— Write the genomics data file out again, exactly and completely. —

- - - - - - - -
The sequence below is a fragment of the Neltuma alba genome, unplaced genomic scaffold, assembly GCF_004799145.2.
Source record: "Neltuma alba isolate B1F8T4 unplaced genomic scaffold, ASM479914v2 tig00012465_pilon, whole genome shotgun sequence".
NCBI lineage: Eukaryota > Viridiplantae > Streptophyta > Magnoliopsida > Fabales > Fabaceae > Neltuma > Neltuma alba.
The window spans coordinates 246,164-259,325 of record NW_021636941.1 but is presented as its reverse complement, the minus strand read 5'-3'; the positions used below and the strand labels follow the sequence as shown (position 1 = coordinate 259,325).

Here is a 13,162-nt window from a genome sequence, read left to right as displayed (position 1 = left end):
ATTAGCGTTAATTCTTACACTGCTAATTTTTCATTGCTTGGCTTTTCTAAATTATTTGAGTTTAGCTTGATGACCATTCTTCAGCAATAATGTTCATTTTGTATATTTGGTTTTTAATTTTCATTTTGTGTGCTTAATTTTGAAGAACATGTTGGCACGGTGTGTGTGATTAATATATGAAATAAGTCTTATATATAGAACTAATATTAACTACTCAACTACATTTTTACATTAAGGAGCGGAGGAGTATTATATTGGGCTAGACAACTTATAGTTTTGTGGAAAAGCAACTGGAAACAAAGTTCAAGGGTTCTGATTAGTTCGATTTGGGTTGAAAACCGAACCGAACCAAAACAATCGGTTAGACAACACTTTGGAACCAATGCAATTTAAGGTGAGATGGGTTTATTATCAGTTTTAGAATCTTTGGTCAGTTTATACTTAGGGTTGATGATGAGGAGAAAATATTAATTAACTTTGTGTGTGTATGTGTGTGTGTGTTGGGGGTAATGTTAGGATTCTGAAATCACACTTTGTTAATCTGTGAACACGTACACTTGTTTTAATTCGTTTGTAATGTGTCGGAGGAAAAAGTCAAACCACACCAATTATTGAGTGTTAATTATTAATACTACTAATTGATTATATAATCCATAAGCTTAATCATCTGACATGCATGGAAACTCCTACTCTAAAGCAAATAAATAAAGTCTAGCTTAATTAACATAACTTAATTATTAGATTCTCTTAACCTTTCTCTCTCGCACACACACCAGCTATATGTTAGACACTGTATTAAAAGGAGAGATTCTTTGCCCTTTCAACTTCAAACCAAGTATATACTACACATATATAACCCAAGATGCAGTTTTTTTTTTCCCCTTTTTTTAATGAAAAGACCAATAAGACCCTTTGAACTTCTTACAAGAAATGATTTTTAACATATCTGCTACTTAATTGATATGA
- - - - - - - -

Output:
The sequence below is a fragment of the Neltuma alba genome, unplaced genomic scaffold, assembly GCF_004799145.2.
Source record: "Neltuma alba isolate B1F8T4 unplaced genomic scaffold, ASM479914v2 tig00012465_pilon, whole genome shotgun sequence".
NCBI lineage: Eukaryota > Viridiplantae > Streptophyta > Magnoliopsida > Fabales > Fabaceae > Neltuma > Neltuma alba.
The window spans coordinates 246,164-259,325 of record NW_021636941.1 but is presented as its reverse complement, the minus strand read 5'-3'; the positions used below and the strand labels follow the sequence as shown (position 1 = coordinate 259,325).

Here is a 13,162-nt window from a genome sequence, read left to right as displayed (position 1 = left end):
ATTAGCGTTAATTCTTACACTGCTAATTTTTCATTGCTTGGCTTTTCTAAATTATTTGAGTTTAGCTTGATGACCATTCTTCAGCAATAATGTTCATTTTGTATATTTGGTTTTTAATTTTCATTTTGTGTGCTTAATTTTGAAGAACATGTTGGCACGGTGTGTGTGATTAATATATGAAATAAGTCTTATATATAGAACTAATATTAACTACTCAACTACATTTTTACATTAAGGAGCGGAGGAGTATTATATTGGGCTAGACAACTTATAGTTTTGTGGAAAAGCAACTGGAAACAAAGTTCAAGGGTTCTGATTAGTTCGATTTGGGTTGAAAACCGAACCGAACCAAAACAATCGGTTAGACAACACTTTGGAACCAATGCAATTTAAGGTGAGATGGGTTTATTATCAGTTTTAGAATCTTTGGTCAGTTTATACTTAGGGTTGATGATGAGGAGAAAATATTAATTAACTTTGTGTGTGTATGTGTGTGTGTGTTGGGGGTAATGTTAGGATTCTGAAATCACACTTTGTTAATCTGTGAACACGTACACTTGTTTTAATTCGTTTGTAATGTGTCGGAGGAAAAAGTCAAACCACACCAATTATTGAGTGTTAATTATTAATACTACTAATTGATTATATAATCCATAAGCTTAATCATCTGACATGCATGGAAACTCCTACTCTAAAGCAAATAAATAAAGTCTAGCTTAATTAACATAACTTAATTATTAGATTCTCTTAACCTTTCTCTCTCGCACACACACCAGCTATATGTTAGACACTGTATTAAAAGGAGAGATTCTTTGCCCTTTCAACTTCAAACCAAGTATATACTACACATATATAACCCAAGATGCAGTTTTTTTTTTCCCCTTTTTTTAATGAAAAGACCAATAAGACCCTTTGAACTTCTTACAAGAAATGATTTTTAACATATCTGCTACTTAATTGATATGA